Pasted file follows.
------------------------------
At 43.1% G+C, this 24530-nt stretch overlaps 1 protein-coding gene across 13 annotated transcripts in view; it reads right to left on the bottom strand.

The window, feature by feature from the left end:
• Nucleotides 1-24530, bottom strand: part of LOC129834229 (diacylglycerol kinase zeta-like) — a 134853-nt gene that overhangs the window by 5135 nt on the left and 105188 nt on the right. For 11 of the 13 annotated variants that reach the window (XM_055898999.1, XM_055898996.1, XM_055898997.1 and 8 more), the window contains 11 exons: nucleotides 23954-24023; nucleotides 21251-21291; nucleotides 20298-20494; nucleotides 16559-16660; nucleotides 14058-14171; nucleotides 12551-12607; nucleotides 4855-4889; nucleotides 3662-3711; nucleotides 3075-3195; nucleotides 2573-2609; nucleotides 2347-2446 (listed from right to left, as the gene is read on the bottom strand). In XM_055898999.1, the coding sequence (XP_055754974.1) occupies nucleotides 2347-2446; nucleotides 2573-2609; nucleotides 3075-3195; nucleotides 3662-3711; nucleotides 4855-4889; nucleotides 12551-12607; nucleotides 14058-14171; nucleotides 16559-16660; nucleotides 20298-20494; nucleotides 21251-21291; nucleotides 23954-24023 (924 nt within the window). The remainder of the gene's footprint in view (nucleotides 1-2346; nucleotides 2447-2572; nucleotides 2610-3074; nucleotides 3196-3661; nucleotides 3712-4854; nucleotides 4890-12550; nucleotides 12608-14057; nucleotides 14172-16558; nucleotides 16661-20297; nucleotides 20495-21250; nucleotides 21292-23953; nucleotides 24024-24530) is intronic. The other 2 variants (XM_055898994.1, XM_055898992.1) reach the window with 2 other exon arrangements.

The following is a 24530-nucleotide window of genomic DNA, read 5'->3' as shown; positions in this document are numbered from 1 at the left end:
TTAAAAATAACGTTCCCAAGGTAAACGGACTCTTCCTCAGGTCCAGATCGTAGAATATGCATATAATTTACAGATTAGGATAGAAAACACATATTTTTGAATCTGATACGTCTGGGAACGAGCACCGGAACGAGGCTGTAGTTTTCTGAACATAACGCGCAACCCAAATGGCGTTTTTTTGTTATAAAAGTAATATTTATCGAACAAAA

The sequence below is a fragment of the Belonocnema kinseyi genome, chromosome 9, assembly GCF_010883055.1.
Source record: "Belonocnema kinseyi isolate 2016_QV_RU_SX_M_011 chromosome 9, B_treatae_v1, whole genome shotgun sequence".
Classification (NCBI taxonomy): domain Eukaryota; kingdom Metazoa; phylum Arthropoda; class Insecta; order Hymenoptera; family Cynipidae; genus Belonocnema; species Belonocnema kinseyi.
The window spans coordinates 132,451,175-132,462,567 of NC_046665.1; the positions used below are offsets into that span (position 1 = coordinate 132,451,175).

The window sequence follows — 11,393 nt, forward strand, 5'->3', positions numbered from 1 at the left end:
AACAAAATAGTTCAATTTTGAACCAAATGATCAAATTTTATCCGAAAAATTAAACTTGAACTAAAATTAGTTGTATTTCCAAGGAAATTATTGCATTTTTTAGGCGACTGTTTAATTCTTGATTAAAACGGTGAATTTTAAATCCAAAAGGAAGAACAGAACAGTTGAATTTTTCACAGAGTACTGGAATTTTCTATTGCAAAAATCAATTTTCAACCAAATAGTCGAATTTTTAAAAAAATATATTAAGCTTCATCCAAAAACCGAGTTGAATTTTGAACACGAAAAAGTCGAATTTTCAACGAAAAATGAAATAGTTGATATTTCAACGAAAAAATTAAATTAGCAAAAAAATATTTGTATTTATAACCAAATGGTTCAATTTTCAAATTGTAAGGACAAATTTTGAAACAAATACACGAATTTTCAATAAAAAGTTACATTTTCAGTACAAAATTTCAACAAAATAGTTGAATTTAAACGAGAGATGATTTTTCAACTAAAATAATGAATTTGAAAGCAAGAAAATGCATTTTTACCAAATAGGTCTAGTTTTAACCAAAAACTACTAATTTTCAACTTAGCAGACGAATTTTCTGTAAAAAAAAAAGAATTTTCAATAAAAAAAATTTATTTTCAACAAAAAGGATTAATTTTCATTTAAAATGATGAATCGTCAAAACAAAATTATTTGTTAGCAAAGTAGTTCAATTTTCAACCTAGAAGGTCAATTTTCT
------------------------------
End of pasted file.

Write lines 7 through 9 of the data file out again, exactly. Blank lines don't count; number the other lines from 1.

Source record: "Belonocnema kinseyi isolate 2016_QV_RU_SX_M_011 chromosome 9, B_treatae_v1, whole genome shotgun sequence".
Classification (NCBI taxonomy): domain Eukaryota; kingdom Metazoa; phylum Arthropoda; class Insecta; order Hymenoptera; family Cynipidae; genus Belonocnema; species Belonocnema kinseyi.
The window spans coordinates 132,451,175-132,462,567 of NC_046665.1; the positions used below are offsets into that span (position 1 = coordinate 132,451,175).